New products such as furniture (exports of which increased from US$1.7 million in 2002 to US$6.4 million in 2006), antibiotics (no exports until 2004 and reaching US$22 million in 2005), and ceramic products (US$0.8 million in 2002 increased to US$22.7 million in 2006) successfully entered the Indian market. The FTA was instrumental in this expansion of trade, as 75 percent of Sri Lankan exports to India received preferential treatment in 2006, compared with 22 percent in 2001.Thus, bilateral market access to India for the smaller South Asian economies is evolving at a much more rapid pace than under the SAFTA framework. The net result of these alternative bilateral and regional agreements in South Asia with India playing a pivotal role eventually may become something approximating free trade within the region. Exports of vanaspati (vegetable oil) improved in 2007 following a fall in 2006 resulting from the imposition of quotas by India. This progress is likely to be all but completely tough in 2008, however, with the decision by India to completely slash Most Favored Nation (MFN) tariffs on palm oil imports. As a result, exporters from Sri Lanka lose their preferential margin and will not be competitive in the Indian market. The outcome of these changes will be significant in terms of Sri Lankas trade with India because export earnings were dominated by copper and vanaspati for the last 3 years.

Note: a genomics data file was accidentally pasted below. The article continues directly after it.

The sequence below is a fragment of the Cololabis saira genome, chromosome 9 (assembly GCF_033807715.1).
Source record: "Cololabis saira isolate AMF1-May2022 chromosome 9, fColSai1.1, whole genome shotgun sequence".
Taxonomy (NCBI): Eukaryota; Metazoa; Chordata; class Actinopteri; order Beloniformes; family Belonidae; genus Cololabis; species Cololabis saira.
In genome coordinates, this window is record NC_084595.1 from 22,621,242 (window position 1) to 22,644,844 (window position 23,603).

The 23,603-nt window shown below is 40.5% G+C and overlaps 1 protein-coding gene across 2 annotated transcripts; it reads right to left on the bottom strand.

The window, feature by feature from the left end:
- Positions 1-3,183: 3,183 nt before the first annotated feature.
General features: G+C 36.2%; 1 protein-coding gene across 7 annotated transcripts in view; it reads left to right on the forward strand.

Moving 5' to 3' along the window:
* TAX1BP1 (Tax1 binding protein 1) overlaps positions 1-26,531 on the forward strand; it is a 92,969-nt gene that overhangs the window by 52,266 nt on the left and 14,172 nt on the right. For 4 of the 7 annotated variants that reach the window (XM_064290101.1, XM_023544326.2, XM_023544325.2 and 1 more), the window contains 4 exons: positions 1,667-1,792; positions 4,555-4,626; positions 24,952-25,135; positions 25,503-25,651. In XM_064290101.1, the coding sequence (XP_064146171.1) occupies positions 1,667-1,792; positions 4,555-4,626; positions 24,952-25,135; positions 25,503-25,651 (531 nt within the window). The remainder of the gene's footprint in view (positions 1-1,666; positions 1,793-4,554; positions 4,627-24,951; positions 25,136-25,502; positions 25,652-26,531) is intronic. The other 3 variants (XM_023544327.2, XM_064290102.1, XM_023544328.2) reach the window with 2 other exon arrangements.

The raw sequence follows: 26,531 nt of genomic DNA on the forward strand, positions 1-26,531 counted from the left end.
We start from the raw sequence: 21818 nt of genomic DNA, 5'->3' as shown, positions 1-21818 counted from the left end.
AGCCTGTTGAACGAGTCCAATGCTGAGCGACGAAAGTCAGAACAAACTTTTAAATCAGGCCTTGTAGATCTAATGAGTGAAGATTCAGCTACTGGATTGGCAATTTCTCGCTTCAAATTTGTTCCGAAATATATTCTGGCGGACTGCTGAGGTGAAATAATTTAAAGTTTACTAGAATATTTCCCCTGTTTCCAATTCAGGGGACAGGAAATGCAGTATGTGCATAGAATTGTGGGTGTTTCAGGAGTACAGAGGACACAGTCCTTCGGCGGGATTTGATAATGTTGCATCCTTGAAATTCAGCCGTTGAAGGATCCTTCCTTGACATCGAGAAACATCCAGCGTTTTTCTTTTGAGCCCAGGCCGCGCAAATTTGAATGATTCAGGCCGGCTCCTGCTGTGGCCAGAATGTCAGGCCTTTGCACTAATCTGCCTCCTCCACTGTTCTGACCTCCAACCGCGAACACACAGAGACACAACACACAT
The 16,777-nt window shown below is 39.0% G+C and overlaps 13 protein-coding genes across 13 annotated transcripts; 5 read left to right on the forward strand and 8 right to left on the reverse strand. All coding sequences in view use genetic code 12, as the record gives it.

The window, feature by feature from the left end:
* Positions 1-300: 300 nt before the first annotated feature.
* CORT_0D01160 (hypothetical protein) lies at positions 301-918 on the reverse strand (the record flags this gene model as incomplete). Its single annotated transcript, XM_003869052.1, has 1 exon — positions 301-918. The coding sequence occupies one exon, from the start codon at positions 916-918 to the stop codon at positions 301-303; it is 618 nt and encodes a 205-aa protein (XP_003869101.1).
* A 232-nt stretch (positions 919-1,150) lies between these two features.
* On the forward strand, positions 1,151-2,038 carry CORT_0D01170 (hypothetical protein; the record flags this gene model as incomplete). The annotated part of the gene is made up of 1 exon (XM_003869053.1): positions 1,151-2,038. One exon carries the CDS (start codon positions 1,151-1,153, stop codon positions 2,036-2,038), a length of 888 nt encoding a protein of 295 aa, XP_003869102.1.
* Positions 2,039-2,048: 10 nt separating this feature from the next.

Factors Inhibiting Growth of Sri Lankan Exports

The dominance of vanaspati and copper in the early years of the FTA is partly due to the fact that Indian entrepreneurs invested significantly in these industries and also to the fact that other exports have failed to expand in the same manner. Several factors contribute to the lack of dynamism in the export of other tariff lines to India. The key factor is that India is not a traditional export market of Sri Lanka. Sri Lankas export basket is dominated by garments, and these items traditionally have been exported to the United States and European Union. This structure has been cemented over several years of developing buyer relationships, establishing markets, and creating supply chains. There is naturally a degree of inertia with regard to producer preferences when these factors are taken into consideration. Nonetheless, even in the garment sector there have been some recent developments in terms of Sri Lankan producers looking to tap the Indian market. MAS, a leading apparel exporter in Sri Lanka, recently launched an intimate wear label Amante, targeting Indias upper-middle class. The product is specially designed to cater to South Asian women. Another important factor is that Sri Lankas traditional export products (garments and tea) until very recently have been hampered by prohibitive ROOs. Garment exports to India were under the negative list except